City of York & Cumbria Flooding
The City of York and its environs experienced water surges on a scale not seen since 2000, when on Boxing Day evening in 2015 floodwater reached the electrics in the Environment Agency’s Foss Barrier, potentially rendering the pumps useless.
There was no choice but to lift the flood barrier, and allow large parts of the city to be inundated. Between Christmas and the New Year this was particularly difficult for individuals and families, many of whom were completely unprepared for the inundation which occurred.
At this time, there was serious flooding in Tadcaster, where the riverside by St Mary’s Church was badly affected, along with many local homes and businesses. On 29th December 2015, the Tadcaster bridge partially collapsed, splitting the community in two, devastating the town’s economy and causing hardship for everyone in the town. And across Cumbria, many residents faced the continued misery of repeated flooding affecting many communities.
The Archbishop said: "Besides the shock and danger of the floods themselves, for those flooded out, the drying time and clean-up period will be long, tedious, costly, and sheer hard work. It is no surprise, however, to see the people of York responding with tremendous spirit, resolve, and generosity, to the plight of their flooded neighbours at this time. The City Council, the Emergency Services, and a great army of volunteers are rising to the challenge with characteristic courage and compassion. I want to express my thanks and appreciation to all those who are giving up their time to help and care for those who have been flooded out. You are our modern day Good Samaritans –I salute your readiness to respond to your neighbour’s need.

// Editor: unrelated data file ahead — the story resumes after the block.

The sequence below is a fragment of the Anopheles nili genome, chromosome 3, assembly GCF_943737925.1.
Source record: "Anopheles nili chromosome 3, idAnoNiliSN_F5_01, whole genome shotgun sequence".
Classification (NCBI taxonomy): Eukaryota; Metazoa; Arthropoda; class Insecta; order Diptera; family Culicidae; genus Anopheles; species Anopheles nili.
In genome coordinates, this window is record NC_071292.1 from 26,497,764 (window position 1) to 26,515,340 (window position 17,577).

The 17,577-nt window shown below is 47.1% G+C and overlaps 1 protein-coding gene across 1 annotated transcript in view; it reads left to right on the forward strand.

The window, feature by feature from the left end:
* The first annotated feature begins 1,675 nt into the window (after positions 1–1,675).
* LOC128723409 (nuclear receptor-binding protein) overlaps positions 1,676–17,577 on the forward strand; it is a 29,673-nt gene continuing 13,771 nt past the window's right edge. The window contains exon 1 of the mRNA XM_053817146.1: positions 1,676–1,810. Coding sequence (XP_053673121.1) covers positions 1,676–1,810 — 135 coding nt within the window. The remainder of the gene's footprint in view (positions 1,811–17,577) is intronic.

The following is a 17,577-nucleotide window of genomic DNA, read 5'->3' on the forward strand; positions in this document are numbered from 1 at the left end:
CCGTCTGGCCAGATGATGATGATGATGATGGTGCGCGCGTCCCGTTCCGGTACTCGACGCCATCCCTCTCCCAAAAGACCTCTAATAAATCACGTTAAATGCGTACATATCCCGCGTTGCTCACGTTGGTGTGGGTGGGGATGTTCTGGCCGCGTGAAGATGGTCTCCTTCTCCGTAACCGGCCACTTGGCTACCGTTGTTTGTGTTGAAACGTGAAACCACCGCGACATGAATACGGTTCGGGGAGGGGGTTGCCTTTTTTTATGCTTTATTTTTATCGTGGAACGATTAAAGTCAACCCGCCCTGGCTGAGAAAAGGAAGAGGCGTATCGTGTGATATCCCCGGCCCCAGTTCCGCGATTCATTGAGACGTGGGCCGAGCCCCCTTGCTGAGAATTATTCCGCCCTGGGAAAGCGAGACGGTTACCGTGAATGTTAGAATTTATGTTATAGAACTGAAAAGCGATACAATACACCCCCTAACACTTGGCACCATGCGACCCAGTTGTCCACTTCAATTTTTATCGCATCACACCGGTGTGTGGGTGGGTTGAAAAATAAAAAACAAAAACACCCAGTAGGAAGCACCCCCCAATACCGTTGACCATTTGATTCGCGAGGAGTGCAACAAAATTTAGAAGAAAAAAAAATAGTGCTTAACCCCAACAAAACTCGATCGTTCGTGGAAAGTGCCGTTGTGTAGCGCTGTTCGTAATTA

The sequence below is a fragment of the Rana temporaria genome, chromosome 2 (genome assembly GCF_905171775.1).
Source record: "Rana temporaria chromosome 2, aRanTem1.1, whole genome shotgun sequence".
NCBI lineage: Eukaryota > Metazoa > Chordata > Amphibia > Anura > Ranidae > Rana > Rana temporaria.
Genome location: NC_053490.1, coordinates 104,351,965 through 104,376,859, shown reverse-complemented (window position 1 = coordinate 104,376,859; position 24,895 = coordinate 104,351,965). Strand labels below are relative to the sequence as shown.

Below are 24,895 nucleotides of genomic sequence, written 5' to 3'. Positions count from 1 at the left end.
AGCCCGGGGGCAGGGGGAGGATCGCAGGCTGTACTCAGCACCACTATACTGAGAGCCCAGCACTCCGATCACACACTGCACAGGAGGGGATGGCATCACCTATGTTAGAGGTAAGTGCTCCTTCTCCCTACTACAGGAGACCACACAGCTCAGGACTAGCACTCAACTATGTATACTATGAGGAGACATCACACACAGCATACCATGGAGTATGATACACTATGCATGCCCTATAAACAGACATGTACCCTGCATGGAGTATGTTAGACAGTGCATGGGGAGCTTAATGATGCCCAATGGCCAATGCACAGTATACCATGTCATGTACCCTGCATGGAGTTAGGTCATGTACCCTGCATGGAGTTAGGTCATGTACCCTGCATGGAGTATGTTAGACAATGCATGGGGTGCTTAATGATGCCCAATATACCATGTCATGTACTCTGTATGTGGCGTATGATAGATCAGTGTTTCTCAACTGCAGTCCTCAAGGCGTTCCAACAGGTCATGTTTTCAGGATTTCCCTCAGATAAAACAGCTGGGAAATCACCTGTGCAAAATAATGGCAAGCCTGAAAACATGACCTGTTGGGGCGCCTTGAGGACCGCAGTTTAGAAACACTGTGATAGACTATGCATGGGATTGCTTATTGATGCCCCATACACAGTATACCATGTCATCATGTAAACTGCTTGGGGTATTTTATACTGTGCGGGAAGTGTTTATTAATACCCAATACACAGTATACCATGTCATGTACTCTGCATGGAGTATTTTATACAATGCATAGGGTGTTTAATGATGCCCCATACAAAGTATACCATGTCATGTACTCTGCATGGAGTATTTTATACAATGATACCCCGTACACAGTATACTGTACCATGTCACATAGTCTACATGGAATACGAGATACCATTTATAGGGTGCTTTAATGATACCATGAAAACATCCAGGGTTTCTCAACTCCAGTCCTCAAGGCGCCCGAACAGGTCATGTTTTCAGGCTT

As expected the undercroft in my home here at Bishopthorpe Palace is flooded again – we are fortunate however that back in the 13th century they built with flooding in mind, such that when the water subsides it soon washes through the original flood drains made for the purpose. I am thankful for the foresight that went into planning all those years ago.
I know that a lot of work has gone into making more robust the flood defences in the City of York over recent years – it will be all the more disappointing to those who have laboured to achieve this, that we have not been able to prevent another serious flood in our beloved City. With climate change, things may not be on the scale here as elsewhere, such as in the South Pacific, where Margaret and I visited last summer. Whole island populations are preparing to leave their homes for good. However, these experiences certainly drive home for everyone the need for urgent action, both locally and globally.